Surroundings

LevelBeginner
RequirementsNone
RehearsalNone
CompetencyConcentration / Imagination
Skills DevelopedReacting instinctively to stimuli eliciting real authentic emotions and being present and in the moment
Created ByUnknown

Acting Principles

  1. By taking in as many stimuli from your surroundings as possible and then articulating each of them will help you exercise all your senses and hopefully, make you a more receptive actor

Summary

Surroundings is the most straightforward acting exercise you can do alone. As the name suggests, you must feel your “surroundings” using all five of your senses.

Application

To start, find an area where you can sit for as long as you need to complete each step of the exercise. You must close your eyes for the entirety of this exercise until you get to step number 5 (sight). We will go in this order:

1.) Touch
2.) Sound
3.) Smell
4.) Taste
5.) Sight

1.) Touch: To start, select a room or area that you can walk into. Try to feel the texture of the floor under your feet. No need to take off your shoes unless you want to. Try to feel the temperature of the floor under your feet. Does the floor feel cold? Hot? How about the texture? Is the floor slippery? Slick? Rough? Anything you can feel using only your feet (touch) is what you are working towards. Do not answer this question using any other senses.

2.) Sound: Now add the sounds from surroundings to your focus. Discover the sounds around you. It may be the sound of an air conditioner, a fan, wind, or someone talking. Just listen. Do not think about it. Take in any sounds you hear around you and in the distance, if applicable.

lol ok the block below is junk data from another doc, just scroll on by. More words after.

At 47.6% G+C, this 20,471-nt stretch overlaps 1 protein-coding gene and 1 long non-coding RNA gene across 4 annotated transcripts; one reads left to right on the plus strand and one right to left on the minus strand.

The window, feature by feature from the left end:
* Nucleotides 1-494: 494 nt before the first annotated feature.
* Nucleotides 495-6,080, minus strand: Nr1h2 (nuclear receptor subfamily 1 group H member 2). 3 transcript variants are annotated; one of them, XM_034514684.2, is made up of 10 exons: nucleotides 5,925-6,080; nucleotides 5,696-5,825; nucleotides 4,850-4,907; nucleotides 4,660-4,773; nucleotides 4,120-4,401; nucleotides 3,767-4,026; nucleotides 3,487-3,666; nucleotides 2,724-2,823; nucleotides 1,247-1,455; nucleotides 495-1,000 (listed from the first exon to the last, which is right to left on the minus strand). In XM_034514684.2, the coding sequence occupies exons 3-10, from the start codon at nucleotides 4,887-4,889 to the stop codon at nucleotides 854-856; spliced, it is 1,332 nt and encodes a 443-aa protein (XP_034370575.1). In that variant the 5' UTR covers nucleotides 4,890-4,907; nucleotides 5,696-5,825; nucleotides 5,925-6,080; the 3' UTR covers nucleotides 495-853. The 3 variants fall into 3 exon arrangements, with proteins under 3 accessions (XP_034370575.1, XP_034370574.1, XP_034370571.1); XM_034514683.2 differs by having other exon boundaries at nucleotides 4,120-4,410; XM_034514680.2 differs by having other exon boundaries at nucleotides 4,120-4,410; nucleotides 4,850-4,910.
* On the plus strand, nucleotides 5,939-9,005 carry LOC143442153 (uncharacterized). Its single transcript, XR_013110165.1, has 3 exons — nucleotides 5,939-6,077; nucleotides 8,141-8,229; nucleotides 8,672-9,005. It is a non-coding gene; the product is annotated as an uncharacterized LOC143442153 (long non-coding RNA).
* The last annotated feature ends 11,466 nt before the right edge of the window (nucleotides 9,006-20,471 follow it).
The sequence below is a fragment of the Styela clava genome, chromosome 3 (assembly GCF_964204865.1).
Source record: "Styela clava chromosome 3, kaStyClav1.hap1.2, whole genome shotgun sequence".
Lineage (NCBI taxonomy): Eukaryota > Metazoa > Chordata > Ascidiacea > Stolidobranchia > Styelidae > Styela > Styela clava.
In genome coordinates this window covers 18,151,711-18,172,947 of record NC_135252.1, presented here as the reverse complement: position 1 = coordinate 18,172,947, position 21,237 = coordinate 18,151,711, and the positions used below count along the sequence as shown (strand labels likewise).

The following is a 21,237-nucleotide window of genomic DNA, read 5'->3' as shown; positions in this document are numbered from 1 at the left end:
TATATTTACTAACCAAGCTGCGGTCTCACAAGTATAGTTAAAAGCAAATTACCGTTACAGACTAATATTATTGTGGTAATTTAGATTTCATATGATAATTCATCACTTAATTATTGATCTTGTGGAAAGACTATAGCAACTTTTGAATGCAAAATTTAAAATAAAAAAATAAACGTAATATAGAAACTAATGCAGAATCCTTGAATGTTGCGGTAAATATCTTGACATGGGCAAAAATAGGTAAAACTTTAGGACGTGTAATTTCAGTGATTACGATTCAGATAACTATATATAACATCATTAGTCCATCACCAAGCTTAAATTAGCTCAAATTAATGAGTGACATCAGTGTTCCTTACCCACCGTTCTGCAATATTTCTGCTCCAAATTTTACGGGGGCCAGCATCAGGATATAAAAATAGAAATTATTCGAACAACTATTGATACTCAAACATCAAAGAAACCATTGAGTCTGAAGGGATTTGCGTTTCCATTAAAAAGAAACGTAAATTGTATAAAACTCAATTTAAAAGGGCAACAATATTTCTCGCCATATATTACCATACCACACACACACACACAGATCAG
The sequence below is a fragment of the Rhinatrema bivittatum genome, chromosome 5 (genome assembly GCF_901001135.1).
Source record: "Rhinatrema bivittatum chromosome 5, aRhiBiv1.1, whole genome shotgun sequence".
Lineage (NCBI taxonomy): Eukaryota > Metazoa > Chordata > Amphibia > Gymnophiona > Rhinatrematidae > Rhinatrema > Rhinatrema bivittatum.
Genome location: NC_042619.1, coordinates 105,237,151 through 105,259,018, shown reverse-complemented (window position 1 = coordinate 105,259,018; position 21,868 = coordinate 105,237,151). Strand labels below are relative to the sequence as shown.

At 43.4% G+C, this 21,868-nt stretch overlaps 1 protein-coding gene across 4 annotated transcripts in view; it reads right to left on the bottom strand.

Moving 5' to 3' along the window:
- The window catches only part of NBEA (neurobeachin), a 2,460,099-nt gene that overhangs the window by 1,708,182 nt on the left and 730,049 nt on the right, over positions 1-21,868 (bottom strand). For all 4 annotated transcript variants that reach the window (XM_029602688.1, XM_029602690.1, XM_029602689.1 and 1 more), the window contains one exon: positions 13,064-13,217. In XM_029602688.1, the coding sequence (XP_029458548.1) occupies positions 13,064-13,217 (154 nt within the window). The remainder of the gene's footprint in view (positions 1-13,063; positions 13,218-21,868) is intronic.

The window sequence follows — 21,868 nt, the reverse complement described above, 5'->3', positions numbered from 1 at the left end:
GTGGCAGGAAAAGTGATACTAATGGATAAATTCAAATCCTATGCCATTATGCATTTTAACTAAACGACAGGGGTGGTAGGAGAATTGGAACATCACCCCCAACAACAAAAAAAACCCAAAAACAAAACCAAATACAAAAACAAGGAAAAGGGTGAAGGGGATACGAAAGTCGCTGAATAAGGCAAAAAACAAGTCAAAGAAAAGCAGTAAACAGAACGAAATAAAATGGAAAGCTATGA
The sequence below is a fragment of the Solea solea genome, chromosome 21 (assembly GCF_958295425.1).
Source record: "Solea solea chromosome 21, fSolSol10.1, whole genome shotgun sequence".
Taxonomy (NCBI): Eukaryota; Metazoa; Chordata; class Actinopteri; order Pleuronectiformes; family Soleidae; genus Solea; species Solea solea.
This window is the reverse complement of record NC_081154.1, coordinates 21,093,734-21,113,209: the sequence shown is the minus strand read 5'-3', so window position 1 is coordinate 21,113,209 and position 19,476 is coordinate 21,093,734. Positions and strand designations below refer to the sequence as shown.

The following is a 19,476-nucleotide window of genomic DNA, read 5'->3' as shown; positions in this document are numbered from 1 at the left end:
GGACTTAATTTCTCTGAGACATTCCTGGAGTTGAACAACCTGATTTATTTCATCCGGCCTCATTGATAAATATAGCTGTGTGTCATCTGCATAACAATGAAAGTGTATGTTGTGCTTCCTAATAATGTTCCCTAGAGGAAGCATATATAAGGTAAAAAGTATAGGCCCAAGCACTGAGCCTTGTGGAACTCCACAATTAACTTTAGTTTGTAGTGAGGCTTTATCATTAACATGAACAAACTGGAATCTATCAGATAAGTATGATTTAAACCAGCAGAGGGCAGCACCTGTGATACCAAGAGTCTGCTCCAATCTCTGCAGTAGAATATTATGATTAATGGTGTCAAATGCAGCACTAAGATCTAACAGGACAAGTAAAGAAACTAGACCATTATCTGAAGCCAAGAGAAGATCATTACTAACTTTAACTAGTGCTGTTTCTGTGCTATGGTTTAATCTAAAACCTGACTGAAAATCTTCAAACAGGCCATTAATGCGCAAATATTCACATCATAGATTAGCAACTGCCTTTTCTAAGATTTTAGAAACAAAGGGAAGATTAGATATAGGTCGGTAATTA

3.) Smell: Add in your sense of smell and take in a few deep breaths. First, how is the temperature of the air you’re breathing in? Is the air cold or warm? As you breathe it in, does the air feel dry or moist? Next, what do you smell? Is the room or area you are in fragrant or foul? Do you smell anything specific? Is it good or bad? You should only be using your nose to decide these things. Do not try to use your sight to decide for you.

4.) Taste: This one can be trickier, but please give it a shot. While you take in a deep breath, part your mouth halfway and try to taste the air. It may not taste like anything to you but try and make a mental note of it.

5.) Sight: Now we can add sight into the picture. First, look all around you and observe everything in the room or the area for a good minute. Finally, starting with step 1 (Touch) and working all the way down, recall each step and observe why each had the outcome it did for you. For example, if I felt the floor to be “cool and slick” under my feet, I would observe the floor visually and decide what it is made of and why it felt that way to me. Maybe I see that the floor is made of painted concrete, and I decide that it feels cool and slick because concrete absorbs and releases heat depending on where it’s located. Painting over the concrete would give it a smooth finish. You will do this process for every step; observing with your eyes why the floor felt the way it did when you touched it, observing with your eyes why the room or area sounded the way it did when you listened, observing with your eyes how the room or area’s air felt when you took in your deep breaths and why it smells the way it does and observing with your eyes why the room or area may have tasted the way it did.

Note: This exercise requires practice, but the great thing about it is you can literally do this anytime and in anyplace. If you master this exercise you will be more receptive as an actor, completely in the moment and receive stimuli not only from your scene partners, but from the surroundings as well. And even when something is not right in front of you and a scene calls for it, you’ll have no issue with placing it there because you’ll be so good at using your senses and recalling what you experienced from those stimuli. If you lose focus while doing this exercise, it’s okay. The mind is always thinking and easily distracted. Check your relaxation and then restart the step you’re on. Learning how to recover when you lose focus will serve you well as an actor.

Shopping Cart
X